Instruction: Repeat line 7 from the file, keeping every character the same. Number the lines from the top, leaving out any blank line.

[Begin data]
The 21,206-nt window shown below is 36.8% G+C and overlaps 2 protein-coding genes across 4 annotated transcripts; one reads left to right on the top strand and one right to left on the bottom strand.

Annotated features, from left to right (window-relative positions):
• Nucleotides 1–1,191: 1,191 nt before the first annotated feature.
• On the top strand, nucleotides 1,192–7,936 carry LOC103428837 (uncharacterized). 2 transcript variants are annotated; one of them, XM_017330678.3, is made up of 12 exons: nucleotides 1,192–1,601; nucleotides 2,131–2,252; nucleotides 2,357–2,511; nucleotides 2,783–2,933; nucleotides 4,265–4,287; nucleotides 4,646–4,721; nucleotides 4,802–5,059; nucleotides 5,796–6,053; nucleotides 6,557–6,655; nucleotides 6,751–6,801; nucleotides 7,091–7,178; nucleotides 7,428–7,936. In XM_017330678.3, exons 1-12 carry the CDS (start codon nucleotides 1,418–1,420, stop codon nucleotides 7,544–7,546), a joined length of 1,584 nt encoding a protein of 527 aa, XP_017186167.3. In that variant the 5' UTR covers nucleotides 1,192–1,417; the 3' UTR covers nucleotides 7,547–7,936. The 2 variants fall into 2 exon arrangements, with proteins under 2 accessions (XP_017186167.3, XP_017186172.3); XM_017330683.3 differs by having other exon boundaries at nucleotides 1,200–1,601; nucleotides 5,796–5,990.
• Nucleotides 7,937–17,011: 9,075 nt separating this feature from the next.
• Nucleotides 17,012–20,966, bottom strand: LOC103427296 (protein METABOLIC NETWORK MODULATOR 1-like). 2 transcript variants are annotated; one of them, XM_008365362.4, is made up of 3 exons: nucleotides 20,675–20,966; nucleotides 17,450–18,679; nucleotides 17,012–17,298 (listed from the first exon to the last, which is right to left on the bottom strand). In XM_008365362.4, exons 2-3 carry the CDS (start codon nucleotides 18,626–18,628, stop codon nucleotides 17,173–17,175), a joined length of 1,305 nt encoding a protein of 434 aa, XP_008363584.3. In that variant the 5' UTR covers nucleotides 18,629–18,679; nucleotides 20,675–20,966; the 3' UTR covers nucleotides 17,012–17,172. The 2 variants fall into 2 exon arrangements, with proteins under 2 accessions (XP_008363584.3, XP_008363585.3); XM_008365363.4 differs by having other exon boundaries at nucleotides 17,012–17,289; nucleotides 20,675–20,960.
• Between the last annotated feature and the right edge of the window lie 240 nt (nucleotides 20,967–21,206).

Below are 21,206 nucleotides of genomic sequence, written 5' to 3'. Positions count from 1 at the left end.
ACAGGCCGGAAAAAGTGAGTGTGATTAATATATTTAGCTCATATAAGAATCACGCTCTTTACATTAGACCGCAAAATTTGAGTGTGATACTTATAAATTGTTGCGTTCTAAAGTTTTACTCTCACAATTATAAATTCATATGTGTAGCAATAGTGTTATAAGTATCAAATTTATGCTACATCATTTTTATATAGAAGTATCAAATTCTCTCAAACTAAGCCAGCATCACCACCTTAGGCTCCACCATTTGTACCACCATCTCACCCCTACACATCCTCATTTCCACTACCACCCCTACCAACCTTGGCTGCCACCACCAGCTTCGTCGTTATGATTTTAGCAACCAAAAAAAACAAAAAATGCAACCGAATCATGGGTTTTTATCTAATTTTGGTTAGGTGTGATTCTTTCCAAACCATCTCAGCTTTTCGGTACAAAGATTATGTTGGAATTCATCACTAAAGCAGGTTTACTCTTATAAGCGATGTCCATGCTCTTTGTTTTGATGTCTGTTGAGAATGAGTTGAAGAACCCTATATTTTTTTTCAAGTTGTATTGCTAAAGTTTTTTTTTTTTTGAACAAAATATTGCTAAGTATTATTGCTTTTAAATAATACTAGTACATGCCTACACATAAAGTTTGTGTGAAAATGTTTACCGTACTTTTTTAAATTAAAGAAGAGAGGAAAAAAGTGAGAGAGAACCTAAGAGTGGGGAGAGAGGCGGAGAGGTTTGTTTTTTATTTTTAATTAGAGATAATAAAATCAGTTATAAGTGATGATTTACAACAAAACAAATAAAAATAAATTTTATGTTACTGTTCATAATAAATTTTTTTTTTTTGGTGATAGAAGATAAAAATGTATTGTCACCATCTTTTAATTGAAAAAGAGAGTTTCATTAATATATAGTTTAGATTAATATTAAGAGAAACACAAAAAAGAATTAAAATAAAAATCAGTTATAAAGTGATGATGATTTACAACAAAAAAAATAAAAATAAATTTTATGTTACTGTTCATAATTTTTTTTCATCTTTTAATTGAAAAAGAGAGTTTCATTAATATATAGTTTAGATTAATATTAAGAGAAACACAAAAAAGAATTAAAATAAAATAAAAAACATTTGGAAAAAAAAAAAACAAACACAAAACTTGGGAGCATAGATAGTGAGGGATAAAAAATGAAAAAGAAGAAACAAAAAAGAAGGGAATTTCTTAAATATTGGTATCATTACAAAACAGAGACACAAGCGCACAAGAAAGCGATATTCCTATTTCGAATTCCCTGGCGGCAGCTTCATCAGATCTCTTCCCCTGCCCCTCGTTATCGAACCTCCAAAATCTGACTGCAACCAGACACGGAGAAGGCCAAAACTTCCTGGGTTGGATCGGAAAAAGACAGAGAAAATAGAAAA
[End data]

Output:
• Between the last annotated feature and the right edge of the window lie 240 nt (nucleotides 20,967–21,206).